• chimpanzees have a built-in mental GPS

    "All the better to eat your face and hands off with my dear!"

    Yes, chimps are dirty, vicious, murdering animals who will eat your face and hands.
    Now with GPS!

  • Maybe their brains could form a good basis for organic computer autopilots. But last I heard, they had no satellite antennas built in.
  • (Sorry, had to be said)

  • If these chimps are using the FAT32 file system, I would like to know.
        - Steve Ballmer.

  • Does this mean (Score:3, Interesting)

    by SnarfQuest (469614) on Tuesday March 24, 2009 @05:49PM (#27319571)

    With this built-in GPS, would chimp-mounted lasers be more accurate than shark-mounted ones?

    • Re: (Score:3, Funny)

      by Culture20 (968837)

      With this built-in GPS, would chimp-mounted lasers be more accurate than shark-mounted ones?

      Yes, but the chimps tend to drown when you throw them in the water. Something about their density and not having gills.

  • by ve3id (601924) <nw...johnson@@@ieee...org> on Tuesday March 24, 2009 @05:49PM (#27319585)
    I already knew this. Why do we spend such money on research? Think about it, have you ever had a chimp ask you for directions?
  • Maybe they happen to like traveling in straight lines, and researchers are assuming that "point B" was the intended destination.
  • by acb (2797)

    I wonder where their satellite constellations are.

  • Amazing. Looks like we've moved on?
  • by greg_barton (5551) * <(greg_barton) (at) (yahoo.com)> on Tuesday March 24, 2009 @11:31PM (#27324489) Homepage Journal

    My daughter is 19 months old. Almost as soon as she could walk at 13 months she was navigating the house on her own. She knew how to get back to her room from the kitchen, three doors, two rooms and a hallway away. Heck, she couldn't even open the doors on her own, but she sure could toddle over to them and squeak until we did it for her. :)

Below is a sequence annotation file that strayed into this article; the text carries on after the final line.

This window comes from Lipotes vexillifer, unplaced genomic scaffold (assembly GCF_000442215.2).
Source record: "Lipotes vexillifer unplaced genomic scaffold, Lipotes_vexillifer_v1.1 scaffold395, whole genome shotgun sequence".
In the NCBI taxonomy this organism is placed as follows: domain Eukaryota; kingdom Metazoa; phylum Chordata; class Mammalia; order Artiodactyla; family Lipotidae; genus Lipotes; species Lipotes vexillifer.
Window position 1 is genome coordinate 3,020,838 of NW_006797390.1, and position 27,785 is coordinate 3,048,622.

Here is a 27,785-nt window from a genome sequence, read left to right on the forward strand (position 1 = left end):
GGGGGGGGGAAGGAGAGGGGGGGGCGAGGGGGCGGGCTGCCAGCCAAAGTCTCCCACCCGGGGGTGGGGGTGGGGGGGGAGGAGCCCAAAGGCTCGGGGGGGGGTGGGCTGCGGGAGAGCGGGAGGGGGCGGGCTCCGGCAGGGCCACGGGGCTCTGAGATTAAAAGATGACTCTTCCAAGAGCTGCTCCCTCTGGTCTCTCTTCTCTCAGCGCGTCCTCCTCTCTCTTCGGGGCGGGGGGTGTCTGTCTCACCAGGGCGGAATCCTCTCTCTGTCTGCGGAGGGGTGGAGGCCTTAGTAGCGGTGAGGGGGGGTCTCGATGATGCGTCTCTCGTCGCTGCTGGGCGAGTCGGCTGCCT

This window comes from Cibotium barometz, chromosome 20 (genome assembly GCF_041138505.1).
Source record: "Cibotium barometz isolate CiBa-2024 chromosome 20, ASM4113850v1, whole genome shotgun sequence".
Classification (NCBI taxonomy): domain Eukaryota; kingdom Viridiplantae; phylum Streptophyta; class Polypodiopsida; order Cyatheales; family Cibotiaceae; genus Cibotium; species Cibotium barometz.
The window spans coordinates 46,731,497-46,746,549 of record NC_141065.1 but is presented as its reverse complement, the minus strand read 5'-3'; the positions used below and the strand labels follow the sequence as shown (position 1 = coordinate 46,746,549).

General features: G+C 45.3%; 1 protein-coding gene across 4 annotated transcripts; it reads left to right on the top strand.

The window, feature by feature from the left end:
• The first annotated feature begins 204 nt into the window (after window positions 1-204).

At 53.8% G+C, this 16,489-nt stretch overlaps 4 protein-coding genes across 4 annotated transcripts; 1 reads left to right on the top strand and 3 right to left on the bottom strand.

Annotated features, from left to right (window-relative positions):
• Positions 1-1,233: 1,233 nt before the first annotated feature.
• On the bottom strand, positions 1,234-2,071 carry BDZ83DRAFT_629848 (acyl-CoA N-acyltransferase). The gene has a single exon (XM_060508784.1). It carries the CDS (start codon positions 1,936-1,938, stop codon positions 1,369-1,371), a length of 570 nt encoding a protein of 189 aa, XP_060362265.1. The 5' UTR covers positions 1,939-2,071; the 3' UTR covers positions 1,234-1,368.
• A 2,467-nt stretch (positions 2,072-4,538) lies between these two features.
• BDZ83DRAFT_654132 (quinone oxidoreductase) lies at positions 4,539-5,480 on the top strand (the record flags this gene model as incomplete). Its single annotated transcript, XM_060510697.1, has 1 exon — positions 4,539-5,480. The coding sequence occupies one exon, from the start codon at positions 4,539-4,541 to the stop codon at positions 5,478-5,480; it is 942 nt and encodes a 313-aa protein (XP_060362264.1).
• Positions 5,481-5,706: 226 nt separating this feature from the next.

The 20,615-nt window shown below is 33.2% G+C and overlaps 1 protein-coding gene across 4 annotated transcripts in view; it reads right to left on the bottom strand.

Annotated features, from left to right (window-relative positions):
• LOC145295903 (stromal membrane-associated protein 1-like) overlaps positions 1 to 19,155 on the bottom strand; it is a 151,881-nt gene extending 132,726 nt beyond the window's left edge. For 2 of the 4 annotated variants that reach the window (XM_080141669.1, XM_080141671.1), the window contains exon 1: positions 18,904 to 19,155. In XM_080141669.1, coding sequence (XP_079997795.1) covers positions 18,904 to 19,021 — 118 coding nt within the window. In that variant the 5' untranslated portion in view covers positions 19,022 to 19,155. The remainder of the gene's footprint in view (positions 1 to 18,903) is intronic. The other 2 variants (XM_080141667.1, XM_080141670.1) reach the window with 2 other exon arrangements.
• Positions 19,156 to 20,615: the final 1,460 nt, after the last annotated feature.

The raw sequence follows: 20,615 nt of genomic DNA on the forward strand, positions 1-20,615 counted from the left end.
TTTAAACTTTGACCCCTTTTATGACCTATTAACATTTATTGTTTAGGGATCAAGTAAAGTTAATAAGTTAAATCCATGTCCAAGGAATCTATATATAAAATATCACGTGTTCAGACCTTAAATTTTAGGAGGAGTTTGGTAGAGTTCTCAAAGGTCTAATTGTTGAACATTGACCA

It's not like we taught her how to remember 2d layouts and navigate them. She just did it.

    She's my first kid, and I'm learning more about intelligence and learning from watching her than I ever did in all of my AI classes.

    Another example: she loves sitting in the driver's seat of our car, playing with the steering wheel and the keys. The first time she did it she was holding the keys in her left hand, but the ignition is on the right side of the steering column. She tried reaching over to put the keys in, but immediately realized she couldn't reach, so she switched the keys to her right hand. Do you know how difficult it would be to code up that kind of coordination and reasoning process in a robot? Frikkin' hard! But she just did it.

    It's helped me realize just how much behavior and intelligence is hard coded in our brains. There's a lot that my wife and I are teaching my daughter, but there's no way we could have taught her everything she now knows, and I seriously doubt she's figured it all out by mimicry. (Especially the complex skills and problem solving behavior.) So the idea that a primate could have a "built in" mental mapping ability makes perfect sense now that I've seen such a thing in action.

    • ... but in a way we are all monkeys ... so .. the apple sure didn't fall far from the tree...

      Intelligence isn't measurable but discoverable ...

      We should be happy to know our own evolution as primate; it shows intelligence has gone a far ride ... (with lots of obstacles) ..

  • does have one to perfectly aim the chairs he thows ?
  • ...any one else worry that this implied Chimp controlled, orbiting satellites?

    Damn you, bloody apes!